Youtube video on color

Started 4 months ago | Discussions thread
Erik Kaffehr
Erik Kaffehr Veteran Member • Posts: 4,760
Re: Even More Fascinating

TheGrammarFairy wrote:

Ideally, spectral response curves should be similar to human vision but that's not practical...

I get the sense that there's a lot to learn from such a seemingly simple statement. Obviously, if it were possible to make the curves identical to human vision it would have been done long ago.

What is the biggest obstacle to making them similar? And are there other technologies or methods that would allow better curve matching? (I always hope the answer will be to shoot my exposures through some combo of RGB and CMY filters).

I don't know. But, you may notice that there is a lot of overlap between M and L. I would think it would be challenging to get good separation between red and green.

I would think we would rather model the sensor on the CIE 1931 color observer:

Note that this figure uses colors. So you would this weighting functions to project an observation in three primaries.

This article by Jack Hogan discusses it in some good detail.

The reason Jack looked into this was the original information from Phase One on the 'Thrichromatic'. It caused a lot of discussion and testing. Jim Kasson and Jack Hogan cooperated on modelling color responses for different CFA designs:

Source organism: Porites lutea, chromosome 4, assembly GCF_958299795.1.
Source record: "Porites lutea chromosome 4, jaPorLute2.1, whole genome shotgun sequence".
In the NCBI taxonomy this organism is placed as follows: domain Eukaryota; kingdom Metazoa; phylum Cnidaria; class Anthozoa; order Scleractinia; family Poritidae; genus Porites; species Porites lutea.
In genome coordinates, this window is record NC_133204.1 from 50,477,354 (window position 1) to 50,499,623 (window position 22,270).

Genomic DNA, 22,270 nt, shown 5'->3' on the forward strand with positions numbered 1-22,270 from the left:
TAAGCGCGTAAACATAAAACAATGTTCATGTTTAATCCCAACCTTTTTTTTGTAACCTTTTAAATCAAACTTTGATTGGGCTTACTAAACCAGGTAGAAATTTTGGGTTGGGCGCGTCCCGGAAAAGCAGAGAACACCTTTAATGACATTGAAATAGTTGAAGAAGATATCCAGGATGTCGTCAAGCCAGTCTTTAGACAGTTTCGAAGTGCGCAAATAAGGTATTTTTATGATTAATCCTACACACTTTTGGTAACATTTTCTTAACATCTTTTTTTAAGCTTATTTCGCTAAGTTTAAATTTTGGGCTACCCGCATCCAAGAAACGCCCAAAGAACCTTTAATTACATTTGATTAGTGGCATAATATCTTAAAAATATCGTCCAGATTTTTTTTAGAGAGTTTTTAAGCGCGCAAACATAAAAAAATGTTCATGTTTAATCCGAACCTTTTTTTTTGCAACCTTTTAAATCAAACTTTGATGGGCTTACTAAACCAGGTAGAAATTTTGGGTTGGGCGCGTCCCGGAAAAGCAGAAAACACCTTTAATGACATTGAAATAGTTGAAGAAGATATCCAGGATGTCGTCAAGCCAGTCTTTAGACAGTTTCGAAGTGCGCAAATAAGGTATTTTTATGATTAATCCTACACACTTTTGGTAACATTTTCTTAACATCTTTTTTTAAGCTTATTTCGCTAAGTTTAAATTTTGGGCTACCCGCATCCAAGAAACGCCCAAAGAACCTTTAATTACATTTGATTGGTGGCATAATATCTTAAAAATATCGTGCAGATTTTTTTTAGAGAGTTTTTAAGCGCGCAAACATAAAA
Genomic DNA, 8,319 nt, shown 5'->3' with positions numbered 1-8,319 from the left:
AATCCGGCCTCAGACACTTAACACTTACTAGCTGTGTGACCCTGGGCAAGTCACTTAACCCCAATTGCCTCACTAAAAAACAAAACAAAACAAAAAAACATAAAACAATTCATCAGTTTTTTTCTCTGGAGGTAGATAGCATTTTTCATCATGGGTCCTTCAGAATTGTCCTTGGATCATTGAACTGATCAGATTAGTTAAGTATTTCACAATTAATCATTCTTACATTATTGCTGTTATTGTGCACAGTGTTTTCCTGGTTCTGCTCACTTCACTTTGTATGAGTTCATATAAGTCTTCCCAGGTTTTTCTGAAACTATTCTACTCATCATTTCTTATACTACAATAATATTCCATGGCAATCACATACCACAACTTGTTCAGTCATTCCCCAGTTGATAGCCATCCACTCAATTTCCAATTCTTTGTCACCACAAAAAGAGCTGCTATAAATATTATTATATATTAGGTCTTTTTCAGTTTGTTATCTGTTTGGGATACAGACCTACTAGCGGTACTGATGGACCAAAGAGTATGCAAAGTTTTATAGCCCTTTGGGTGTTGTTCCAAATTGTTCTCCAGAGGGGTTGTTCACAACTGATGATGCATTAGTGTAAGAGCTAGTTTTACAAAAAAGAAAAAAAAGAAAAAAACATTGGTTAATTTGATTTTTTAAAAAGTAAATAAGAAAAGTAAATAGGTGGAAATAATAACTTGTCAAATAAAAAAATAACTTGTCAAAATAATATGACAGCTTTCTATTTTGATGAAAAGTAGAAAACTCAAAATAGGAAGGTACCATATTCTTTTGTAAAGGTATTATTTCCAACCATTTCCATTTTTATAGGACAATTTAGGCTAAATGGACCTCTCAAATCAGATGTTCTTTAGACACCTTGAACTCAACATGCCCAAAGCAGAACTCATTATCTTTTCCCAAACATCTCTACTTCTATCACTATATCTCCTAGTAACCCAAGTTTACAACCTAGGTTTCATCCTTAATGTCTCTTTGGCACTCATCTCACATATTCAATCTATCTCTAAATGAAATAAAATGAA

Personally, I think that the major change on the Thrichromatic may have been on the UV and IR filtering as I have seen examples where the Thrichromatic was showing much less purple fringing.

Best regards


Overlap on sensors is needed, else they would not be able to reproduce spectral colors.

Ideally, spectral response curves should be similar to human vision:

But, that is not really practical.

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Erik Kaffehr
Magic uses to disappear in controlled experiments…

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